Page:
Did Burma Lie to Hillary About North Korea?

October 7, 2013 Topic: Security Region: North KoreaMyanmar

Did Burma Lie to Hillary About North Korea?

Work with Pyongyang may continue, despite promises to America.

A recent NK News report stating that “Burma continues to enjoy a furtive defence relationship with North Korea by using front companies and false flags to ship military cargo from Pyongyang to Rangoon” raises serious questions about the presumed basis for the Obama administration’s whole engagement policy with Myanmar (Burma). This report points to an apparent violation of the pledge made by the Burmese president to then secretary of state Clinton back in December 2011. Clinton at that time told a press conference in the Burmese capital of Naypyitaw after her meeting with President Thein Sein and other key government officials: “We look to the government to fully implement UN Security Council Resolutions 1718 and 1874, and we support the government’s stated determination to sever military ties with North Korea.” It appears, however, that the Burmese junta has backtracked on this promise to Secretary Clinton, if it indeed ever even intended to keep it the first place.

When Hillary Clinton became the first Secretary of State to visit Burma since John Foster Dulles in 1955, she was on a special mission. She was there to smooth out wrinkles and ensure that there were no glitches standing in the way for a historic presidential visit by Barack Obama. Myanmar, or Burma as Washington still preferred to call it, would serve as the showcase for the pledge to dictators made in President Obama’s first inaugural speech that “we will extend a hand if you are willing to unclench your fist.” As that pledge had not worked out well with Iran, Syria, Venezuela, Cuba, or North Korea, Burma became the essential poster boy for the Obama engagement policy.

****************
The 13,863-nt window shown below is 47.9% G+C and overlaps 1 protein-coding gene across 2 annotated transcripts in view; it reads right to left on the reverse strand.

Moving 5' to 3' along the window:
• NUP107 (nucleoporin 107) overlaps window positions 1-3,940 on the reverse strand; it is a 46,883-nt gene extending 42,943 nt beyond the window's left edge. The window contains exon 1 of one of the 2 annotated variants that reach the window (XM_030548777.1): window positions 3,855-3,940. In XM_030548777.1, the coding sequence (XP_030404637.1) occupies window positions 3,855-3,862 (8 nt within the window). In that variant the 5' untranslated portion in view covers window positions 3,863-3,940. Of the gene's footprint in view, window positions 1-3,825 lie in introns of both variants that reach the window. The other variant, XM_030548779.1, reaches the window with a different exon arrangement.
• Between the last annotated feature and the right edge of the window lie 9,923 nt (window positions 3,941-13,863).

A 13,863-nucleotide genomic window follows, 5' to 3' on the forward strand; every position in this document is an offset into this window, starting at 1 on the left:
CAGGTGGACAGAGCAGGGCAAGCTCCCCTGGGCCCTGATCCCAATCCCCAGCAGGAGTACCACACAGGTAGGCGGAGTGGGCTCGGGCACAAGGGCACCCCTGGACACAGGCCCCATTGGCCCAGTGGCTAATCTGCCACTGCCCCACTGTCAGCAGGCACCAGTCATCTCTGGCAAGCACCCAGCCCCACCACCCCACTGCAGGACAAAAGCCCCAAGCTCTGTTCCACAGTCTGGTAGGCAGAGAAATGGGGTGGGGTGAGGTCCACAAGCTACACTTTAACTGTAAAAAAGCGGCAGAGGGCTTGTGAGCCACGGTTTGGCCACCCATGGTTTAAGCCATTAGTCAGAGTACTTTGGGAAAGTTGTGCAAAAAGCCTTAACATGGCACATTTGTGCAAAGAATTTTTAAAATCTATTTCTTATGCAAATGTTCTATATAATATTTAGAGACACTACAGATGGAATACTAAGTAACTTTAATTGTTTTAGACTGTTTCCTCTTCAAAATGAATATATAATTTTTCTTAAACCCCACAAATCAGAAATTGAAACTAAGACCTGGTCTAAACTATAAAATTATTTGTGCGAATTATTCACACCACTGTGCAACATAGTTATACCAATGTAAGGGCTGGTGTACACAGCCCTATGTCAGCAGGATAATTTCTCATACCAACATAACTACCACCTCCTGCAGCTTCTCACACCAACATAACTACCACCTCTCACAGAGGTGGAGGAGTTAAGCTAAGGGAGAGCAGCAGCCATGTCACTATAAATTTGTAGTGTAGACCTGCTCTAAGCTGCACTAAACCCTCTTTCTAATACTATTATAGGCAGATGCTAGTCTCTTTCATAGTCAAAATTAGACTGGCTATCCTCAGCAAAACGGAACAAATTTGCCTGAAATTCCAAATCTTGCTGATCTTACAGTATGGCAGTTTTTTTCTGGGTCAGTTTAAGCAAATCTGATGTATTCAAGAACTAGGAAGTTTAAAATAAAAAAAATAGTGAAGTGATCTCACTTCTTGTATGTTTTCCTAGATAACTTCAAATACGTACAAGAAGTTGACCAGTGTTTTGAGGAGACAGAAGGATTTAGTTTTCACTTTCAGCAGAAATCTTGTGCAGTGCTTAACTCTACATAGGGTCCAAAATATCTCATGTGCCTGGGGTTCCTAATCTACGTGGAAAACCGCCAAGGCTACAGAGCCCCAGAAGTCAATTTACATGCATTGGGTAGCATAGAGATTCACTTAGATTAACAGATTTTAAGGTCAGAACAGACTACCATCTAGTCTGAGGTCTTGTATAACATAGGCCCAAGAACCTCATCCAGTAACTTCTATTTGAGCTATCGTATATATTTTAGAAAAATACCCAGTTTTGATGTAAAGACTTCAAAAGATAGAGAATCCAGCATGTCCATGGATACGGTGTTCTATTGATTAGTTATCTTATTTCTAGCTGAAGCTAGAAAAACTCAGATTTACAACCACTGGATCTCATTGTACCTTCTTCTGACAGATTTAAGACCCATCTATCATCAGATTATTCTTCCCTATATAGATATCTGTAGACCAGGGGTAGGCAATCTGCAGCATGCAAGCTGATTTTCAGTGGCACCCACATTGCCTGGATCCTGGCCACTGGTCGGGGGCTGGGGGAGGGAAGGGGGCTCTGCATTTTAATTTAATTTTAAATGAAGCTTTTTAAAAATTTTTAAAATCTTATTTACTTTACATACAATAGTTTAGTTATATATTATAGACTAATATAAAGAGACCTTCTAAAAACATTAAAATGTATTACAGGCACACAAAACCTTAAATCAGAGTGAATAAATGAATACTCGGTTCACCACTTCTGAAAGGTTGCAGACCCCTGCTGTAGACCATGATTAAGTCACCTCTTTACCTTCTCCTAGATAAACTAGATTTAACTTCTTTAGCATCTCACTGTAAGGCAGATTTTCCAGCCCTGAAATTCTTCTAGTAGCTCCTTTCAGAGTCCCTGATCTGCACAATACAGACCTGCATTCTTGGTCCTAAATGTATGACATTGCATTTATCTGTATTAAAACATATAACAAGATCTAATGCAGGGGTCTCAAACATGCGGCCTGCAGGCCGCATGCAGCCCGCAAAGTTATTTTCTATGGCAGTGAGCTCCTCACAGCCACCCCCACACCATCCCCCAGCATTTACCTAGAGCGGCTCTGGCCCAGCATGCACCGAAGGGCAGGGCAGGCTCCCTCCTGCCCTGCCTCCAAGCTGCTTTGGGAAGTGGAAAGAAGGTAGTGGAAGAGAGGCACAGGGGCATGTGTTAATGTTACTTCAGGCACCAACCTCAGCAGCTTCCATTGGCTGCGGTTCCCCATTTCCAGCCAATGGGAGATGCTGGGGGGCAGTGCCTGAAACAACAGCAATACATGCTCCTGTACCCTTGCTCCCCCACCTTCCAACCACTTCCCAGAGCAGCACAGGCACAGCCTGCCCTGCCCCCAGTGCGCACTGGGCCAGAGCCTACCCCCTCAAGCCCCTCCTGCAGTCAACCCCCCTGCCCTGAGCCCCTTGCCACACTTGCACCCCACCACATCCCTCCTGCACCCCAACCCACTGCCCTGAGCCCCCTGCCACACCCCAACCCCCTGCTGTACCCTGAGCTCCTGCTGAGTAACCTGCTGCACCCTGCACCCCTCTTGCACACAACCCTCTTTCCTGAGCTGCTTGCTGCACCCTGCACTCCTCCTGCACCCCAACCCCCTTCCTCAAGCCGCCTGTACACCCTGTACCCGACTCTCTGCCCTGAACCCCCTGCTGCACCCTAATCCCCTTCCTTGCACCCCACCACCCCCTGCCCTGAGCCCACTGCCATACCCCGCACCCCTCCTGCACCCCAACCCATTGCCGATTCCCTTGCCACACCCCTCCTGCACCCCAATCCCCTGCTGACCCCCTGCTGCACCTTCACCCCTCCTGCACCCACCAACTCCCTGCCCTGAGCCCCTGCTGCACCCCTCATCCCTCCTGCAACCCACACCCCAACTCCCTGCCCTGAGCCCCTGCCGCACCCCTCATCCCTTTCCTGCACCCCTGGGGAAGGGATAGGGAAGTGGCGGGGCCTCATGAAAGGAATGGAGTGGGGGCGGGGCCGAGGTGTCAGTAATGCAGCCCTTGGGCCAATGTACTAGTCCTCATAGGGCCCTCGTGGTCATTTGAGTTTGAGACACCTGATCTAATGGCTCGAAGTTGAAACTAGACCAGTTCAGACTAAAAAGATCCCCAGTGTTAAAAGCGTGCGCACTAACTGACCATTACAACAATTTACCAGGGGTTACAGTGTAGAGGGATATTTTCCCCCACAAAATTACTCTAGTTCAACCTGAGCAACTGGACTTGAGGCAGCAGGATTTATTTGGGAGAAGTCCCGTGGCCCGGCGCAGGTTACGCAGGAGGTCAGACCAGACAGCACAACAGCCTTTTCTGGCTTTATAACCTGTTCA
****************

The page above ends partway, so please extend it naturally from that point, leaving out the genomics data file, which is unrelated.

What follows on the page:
Yet North Korea remained a potential glitch.

An August 2009 report in the Sydney Morning Herald had highlighted theresearch on the NK-Burmese relationship conducted by Australian National University (ANU) professor Desmond Ball and Thai-based journalist Phil Thornton. The pair, having conducted two years of interviews with defectors on the Thai-Burma border, raised the possibility of Pyongyang transferring nuclear technology to the Burmese junta. Secretary Clinton herself had given public recognition to these concerns by stating during a television interview in Bangkok in the summer of 2009 that “we worry about the transfer of nuclear technology and other dangerous weapons” from North Korea to Burma.

So when the Secretary of State arrived in Burma in November 2011 she had North Korea very much on her mind. During that historic visit, she extracted the promise from the Burmese leadership to cut military ties to Pyongyang. Partially based on this assurance, President Obama followed in November 2012, fresh upon his re-election victory, becoming the first U.S. president to visit the former pariah state. At the same time, the United States softened sanctions, removed a ban on most imports, and announced the resumption of U.S. aid programs . Some human-rights groups criticized these actions at the time as being “premature.” Reports of continued Burmese regime ties to Pyongyang will only serve to reinforce this scepticism.

Just prior to the presidential visit to Burma, U.S. Special Representative for North Korea Policy Glyn Davies told reporters in Beijing on October 22, 2012, that the United States believed that Myanmar was moving towards giving up its remaining military ties with North Korea, but recognized it would take time. “I think that Burma's on the right path,” the envoy stated, “that they have made a strategic decision to fundamentally alter their relationship with the DPRK and to ultimately end these relationships with North Korea.”